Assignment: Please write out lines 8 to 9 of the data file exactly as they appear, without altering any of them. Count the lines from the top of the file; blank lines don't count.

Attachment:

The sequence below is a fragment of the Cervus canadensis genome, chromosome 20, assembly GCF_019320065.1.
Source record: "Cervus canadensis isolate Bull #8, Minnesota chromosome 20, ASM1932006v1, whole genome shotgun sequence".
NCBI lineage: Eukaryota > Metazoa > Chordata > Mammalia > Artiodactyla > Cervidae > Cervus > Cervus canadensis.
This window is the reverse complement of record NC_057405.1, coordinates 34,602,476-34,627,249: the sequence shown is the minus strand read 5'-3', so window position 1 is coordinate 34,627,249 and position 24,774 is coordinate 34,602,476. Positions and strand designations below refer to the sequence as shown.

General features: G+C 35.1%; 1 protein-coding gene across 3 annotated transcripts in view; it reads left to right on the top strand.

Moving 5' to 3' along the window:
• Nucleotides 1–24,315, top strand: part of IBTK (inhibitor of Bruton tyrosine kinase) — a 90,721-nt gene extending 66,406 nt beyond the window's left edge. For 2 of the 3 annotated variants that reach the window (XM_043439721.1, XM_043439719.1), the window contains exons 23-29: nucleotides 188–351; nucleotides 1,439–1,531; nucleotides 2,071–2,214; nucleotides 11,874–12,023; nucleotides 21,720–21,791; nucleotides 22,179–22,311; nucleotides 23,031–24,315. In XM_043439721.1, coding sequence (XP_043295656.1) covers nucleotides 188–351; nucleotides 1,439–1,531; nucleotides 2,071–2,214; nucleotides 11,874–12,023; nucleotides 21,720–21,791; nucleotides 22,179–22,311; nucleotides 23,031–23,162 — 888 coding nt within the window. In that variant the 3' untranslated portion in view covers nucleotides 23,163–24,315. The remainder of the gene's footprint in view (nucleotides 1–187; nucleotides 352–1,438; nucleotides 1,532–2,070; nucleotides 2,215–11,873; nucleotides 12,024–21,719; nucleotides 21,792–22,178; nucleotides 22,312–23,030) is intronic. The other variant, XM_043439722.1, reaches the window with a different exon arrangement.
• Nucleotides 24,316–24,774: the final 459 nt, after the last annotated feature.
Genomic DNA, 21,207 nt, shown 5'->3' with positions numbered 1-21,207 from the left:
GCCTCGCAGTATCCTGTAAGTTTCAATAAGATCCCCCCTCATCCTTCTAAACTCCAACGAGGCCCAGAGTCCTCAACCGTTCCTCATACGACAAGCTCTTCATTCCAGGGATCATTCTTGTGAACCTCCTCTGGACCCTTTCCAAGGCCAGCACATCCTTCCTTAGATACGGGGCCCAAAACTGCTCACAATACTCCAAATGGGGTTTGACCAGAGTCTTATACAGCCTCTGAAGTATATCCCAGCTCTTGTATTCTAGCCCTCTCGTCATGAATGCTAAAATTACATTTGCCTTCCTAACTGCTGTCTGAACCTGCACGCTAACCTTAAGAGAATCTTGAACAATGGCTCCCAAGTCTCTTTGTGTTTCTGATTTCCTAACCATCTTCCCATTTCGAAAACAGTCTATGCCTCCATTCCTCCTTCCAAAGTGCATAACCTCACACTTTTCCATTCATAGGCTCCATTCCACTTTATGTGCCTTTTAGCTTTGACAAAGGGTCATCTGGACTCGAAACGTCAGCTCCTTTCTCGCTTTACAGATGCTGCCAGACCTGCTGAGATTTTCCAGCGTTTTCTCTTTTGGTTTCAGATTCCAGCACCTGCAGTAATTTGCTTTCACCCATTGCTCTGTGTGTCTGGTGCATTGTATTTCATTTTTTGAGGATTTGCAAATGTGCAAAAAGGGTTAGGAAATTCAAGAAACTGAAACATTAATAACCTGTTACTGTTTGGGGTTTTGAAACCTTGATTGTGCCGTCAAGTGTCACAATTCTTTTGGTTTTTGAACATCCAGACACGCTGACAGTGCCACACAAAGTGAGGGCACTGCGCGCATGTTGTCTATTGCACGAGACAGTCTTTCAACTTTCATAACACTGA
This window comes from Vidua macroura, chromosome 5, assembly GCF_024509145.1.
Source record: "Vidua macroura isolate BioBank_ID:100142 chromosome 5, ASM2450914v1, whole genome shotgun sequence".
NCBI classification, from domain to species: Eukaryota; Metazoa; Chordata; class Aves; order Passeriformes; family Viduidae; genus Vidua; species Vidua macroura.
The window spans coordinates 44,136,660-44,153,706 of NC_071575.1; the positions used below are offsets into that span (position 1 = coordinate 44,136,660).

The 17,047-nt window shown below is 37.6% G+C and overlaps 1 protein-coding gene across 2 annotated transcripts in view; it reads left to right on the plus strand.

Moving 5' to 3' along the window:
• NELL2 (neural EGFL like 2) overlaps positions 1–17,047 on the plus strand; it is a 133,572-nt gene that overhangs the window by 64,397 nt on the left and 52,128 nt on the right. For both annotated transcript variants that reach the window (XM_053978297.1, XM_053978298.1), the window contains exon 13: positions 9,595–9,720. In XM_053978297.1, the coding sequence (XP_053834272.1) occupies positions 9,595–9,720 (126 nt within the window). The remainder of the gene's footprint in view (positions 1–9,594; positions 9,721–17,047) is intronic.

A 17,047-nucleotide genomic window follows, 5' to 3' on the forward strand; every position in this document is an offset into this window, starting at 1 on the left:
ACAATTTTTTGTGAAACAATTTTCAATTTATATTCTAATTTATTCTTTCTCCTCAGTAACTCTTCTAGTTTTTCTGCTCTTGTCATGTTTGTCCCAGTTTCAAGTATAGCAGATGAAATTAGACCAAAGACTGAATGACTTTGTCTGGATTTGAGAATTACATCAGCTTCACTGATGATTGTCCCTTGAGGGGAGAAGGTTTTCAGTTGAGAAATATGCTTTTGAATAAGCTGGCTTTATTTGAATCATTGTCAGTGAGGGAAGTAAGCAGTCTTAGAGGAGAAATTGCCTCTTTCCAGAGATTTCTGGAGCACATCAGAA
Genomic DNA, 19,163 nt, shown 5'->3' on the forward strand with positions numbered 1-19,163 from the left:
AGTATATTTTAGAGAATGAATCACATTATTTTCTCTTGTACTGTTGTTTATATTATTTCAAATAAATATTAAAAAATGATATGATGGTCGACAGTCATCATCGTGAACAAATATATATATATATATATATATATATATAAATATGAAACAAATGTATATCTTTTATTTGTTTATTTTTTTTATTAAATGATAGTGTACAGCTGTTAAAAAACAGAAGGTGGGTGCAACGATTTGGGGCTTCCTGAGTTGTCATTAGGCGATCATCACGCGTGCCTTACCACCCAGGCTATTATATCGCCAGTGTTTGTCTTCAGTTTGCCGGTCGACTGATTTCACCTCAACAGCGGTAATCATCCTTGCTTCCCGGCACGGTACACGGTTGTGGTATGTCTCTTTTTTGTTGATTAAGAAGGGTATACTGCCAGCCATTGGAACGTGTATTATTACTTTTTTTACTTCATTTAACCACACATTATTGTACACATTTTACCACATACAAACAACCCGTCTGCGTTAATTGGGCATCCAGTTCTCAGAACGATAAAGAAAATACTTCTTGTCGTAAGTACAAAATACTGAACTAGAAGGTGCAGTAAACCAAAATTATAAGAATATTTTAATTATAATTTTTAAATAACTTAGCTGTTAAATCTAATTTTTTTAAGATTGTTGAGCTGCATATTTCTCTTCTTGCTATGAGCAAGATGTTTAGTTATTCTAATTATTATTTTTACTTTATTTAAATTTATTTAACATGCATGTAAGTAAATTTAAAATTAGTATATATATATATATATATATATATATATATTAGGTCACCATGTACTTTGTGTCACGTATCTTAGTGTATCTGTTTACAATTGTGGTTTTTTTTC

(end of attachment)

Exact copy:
• Nucleotides 24,316–24,774: the final 459 nt, after the last annotated feature.
Genomic DNA, 21,207 nt, shown 5'->3' with positions numbered 1-21,207 from the left: